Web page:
May 09 2004
parent Norbert Nemec <Norbert.Nemec gmx.de> writes:
Ben Hinkle wrote:
 Very nicely written! Native support of 2d and n-d arrays would be nice,
 but just as important is a good interface to BLAS, LAPACK and other
 Fortran code. IIRC, BLAS can accept row-oriented data but LAPACK is
 column-oriented only. The fact that Fortran indexing is 1-based is
 probably not going to be a problem but transposing all those matrices to
 use LAPACK is a problem - though I haven't timed anything to know for
 sure.

 Some more mundane questions/comments:
 - How about having n-d arrays be column oriented? Since your proposal uses
 a new syntax it wouldn't be confusing to have column-oriented storage.

Actually, I had this in mind from the very beginning. The proposal already contains everything necessary to handle Fortran-arrays with the same ease as C-arrays, I just forgot to mention it explicitely. A few additional tiny features might make it more convenient, but I haven't made up my mind what they would have to look like.
 - Why remove dynamic arrays? Assigning to length (the note about assigning
 to "size" confused me - did you mean "length"?) is pretty useful.

They are not removed, just renamed. The length of an array (of course, length, sorry about talking about "size" there) never was really "dynamic". Assigning to .length just obscured this fact. It is much clearer to either use the extended .dup(int newlength) property if you want a new array with the data copied, or use slicing if the new array reference should point to the same location in memory. I just promote calling the former dynamic arrays what they really are: "array references", i.e. pointers with additional shape information.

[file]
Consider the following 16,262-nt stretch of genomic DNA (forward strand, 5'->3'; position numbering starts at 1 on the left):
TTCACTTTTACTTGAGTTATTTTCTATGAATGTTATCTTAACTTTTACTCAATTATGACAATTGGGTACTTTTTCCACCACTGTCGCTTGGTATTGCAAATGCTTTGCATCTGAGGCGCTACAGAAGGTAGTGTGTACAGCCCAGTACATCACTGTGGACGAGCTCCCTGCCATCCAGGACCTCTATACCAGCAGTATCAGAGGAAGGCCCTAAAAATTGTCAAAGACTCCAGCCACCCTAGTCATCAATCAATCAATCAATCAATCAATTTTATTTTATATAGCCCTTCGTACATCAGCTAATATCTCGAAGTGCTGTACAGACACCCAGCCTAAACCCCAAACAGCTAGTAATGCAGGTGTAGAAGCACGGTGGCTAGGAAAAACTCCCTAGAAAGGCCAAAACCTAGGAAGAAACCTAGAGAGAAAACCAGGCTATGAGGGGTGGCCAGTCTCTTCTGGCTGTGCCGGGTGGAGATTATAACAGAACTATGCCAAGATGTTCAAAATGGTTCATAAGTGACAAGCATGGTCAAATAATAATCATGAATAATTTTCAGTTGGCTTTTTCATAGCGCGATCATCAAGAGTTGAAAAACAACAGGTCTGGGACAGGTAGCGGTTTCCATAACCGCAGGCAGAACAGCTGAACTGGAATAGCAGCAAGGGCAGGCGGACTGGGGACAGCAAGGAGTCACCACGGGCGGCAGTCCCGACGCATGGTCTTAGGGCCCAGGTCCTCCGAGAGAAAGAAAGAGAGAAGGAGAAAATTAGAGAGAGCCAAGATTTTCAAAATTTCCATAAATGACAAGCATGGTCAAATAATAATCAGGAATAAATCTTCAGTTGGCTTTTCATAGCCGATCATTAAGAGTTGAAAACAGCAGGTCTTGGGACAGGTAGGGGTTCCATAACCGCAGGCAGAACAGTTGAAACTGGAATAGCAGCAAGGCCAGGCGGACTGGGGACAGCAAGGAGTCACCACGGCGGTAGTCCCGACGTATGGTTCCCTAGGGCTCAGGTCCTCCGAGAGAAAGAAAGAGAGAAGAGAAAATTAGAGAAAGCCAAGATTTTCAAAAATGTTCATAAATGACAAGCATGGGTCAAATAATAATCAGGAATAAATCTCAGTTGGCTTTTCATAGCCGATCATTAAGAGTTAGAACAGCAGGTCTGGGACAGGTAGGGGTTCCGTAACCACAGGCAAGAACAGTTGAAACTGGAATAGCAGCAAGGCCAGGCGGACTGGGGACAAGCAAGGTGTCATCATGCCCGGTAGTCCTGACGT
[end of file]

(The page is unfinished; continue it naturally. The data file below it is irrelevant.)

- N-D arrays don't have to have any way of getting the ranges. Perhaps you
 could add a read-only property .length or .range or something that returns
 a dynamic array of uints.

Of course, that has to be added. Anyhow, it should, of course, return a fixed size array, since the number of dimensions is known at compile time.
 - Is is possible to reshape an n-d array or to perform the n-d equivalent
 to "slicing a pointer":
  char* ptr;
  char[] arr = ptr[0..10];